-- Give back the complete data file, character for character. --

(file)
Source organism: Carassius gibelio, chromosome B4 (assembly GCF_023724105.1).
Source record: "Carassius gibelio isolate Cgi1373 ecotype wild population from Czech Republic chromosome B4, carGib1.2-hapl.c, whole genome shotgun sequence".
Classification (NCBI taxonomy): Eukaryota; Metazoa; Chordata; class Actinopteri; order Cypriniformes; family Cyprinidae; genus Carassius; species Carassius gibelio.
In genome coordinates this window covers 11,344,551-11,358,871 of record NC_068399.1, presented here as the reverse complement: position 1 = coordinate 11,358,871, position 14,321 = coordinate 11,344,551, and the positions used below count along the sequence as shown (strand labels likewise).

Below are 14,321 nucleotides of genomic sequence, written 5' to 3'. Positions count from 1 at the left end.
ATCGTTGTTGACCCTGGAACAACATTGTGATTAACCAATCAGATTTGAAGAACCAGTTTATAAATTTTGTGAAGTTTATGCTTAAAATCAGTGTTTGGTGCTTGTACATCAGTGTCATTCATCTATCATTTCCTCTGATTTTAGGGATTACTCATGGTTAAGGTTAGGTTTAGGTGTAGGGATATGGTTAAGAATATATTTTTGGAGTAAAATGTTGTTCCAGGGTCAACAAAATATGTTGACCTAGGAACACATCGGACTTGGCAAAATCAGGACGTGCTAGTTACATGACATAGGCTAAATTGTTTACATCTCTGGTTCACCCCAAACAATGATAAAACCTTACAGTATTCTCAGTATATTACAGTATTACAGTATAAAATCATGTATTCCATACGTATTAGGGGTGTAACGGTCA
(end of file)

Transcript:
Source organism: Carassius gibelio, chromosome B4 (assembly GCF_023724105.1).
Source record: "Carassius gibelio isolate Cgi1373 ecotype wild population from Czech Republic chromosome B4, carGib1.2-hapl.c, whole genome shotgun sequence".
Classification (NCBI taxonomy): Eukaryota; Metazoa; Chordata; class Actinopteri; order Cypriniformes; family Cyprinidae; genus Carassius; species Carassius gibelio.
In genome coordinates this window covers 11,344,551-11,358,871 of record NC_068399.1, presented here as the reverse complement: position 1 = coordinate 11,358,871, position 14,321 = coordinate 11,344,551, and the positions used below count along the sequence as shown (strand labels likewise).

Below are 14,321 nucleotides of genomic sequence, written 5' to 3'. Positions count from 1 at the left end.
ATCGTTGTTGACCCTGGAACAACATTGTGATTAACCAATCAGATTTGAAGAACCAGTTTATAAATTTTGTGAAGTTTATGCTTAAAATCAGTGTTTGGTGCTTGTACATCAGTGTCATTCATCTATCATTTCCTCTGATTTTAGGGATTACTCATGGTTAAGGTTAGGTTTAGGTGTAGGGATATGGTTAAGAATATATTTTTGGAGTAAAATGTTGTTCCAGGGTCAACAAAATATGTTGACCTAGGAACACATCGGACTTGGCAAAATCAGGACGTGCTAGTTACATGACATAGGCTAAATTGTTTACATCTCTGGTTCACCCCAAACAATGATAAAACCTTACAGTATTCTCAGTATATTACAGTATTACAGTATAAAATCATGTATTCCATACGTATTAGGGGTGTAACGGTCA